Scottish transport officials have sounded out the UK government about the practicalities of subsidising air routes between London and Scotland.
In email exchanges with the Department for Transport (DfT) during June and July, officials from Transport Scotland asked whether they would have access to £20 million ($31 million) set aside under the new "regional air connectivity fund" to set up a "public service obligation" (PSO) services between Scotland and London.
PSOs are typically used by governments to subsidise a carrier to operate flights to remote destinations that would not otherwise by profitable. A number of PSOs already operate in Scotland, to destinations in the Highlands and islands.
Transport Scotland officials also queried whether the fund would be available from 2014 and whether Scotland could negotiate a PSO directly with the European Commission rather than through the UK government.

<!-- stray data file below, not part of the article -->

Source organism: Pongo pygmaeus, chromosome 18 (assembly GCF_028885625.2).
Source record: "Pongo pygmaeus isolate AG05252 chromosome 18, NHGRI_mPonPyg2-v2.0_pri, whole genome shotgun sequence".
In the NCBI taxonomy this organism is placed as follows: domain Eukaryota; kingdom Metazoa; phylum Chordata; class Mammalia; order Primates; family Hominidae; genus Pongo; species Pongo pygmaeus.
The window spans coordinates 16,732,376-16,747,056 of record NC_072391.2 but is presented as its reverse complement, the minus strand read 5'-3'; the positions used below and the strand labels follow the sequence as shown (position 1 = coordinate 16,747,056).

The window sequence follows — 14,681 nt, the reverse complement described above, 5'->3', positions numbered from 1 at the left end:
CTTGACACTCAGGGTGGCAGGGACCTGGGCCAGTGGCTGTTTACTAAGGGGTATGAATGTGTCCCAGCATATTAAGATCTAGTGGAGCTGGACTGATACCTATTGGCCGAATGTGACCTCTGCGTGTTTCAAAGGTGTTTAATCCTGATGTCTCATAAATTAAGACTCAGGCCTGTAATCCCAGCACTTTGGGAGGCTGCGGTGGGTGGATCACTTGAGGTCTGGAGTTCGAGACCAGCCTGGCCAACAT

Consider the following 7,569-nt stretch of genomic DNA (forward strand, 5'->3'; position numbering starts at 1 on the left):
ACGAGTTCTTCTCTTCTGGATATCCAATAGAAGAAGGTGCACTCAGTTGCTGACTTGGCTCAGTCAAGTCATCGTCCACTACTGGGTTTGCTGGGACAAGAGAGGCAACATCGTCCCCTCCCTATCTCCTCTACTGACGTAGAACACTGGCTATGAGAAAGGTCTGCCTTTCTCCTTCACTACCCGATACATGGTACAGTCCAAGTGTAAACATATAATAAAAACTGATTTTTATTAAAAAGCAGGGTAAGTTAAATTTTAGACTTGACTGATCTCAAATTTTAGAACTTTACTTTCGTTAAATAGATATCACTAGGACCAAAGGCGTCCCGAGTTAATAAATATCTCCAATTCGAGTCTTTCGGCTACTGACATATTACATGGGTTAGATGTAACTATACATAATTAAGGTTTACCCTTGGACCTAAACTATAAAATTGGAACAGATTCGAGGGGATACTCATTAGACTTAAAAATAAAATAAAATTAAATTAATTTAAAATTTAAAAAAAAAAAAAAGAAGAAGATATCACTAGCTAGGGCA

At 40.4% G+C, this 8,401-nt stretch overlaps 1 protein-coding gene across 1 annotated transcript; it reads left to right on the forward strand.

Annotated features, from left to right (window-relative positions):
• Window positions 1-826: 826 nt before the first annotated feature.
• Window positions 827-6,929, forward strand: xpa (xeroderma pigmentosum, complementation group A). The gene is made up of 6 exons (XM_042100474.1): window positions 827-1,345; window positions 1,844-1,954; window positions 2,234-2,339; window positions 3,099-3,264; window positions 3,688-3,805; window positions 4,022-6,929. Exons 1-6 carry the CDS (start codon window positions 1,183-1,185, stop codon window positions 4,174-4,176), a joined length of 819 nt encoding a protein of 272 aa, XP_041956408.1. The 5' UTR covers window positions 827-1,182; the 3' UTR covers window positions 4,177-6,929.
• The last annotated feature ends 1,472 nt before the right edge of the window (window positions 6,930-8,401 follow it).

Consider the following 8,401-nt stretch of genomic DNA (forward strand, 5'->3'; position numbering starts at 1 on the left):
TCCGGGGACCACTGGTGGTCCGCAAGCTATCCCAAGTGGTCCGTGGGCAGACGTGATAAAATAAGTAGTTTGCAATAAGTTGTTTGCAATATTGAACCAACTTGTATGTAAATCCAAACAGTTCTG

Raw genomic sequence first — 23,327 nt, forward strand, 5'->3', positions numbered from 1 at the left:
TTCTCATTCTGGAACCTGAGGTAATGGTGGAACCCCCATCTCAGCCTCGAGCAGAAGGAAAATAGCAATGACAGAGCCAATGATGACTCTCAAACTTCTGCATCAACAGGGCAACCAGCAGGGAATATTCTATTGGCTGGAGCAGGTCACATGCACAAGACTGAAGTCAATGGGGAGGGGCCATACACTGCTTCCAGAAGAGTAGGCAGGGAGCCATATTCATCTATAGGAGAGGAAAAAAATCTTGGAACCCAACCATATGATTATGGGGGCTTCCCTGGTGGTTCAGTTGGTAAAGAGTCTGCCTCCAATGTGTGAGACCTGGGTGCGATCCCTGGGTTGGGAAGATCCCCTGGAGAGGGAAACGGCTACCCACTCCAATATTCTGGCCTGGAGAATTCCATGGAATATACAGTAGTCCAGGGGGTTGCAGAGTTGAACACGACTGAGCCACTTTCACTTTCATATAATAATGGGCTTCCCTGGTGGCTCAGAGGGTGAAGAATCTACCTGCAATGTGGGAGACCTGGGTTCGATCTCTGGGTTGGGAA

In its response, the DfT says authority to establish a PSO rests with the UK secretary of state for transport, but adds: "This is an untested area since, as you'll know, there are no PSOs in operation on air services to London airports."
PSO applications would be open to "a regional body or other stakeholder partnership in Scotland" should they feel that a "business, financial and legal case can be made" to satisfy European regulations, it adds.
Concern over air links between London and Scotland were sparked in May when Flybe said it was pulling out of its London Gatwick-Inverness service next year, leaving EasyJet as the route's only operator.
A month later, Treasury chief secretary and Inverness MP Danny Alexander announced the formation of the regional air connectivity fund. "The recent concern over the potential loss of the former Flybe routes should have convinced us all of the need for this fund," he said at the time.
The subsequent email correspondence between the DfT and Transport Scotland was shared in response to a request under the Freedom of Information Act.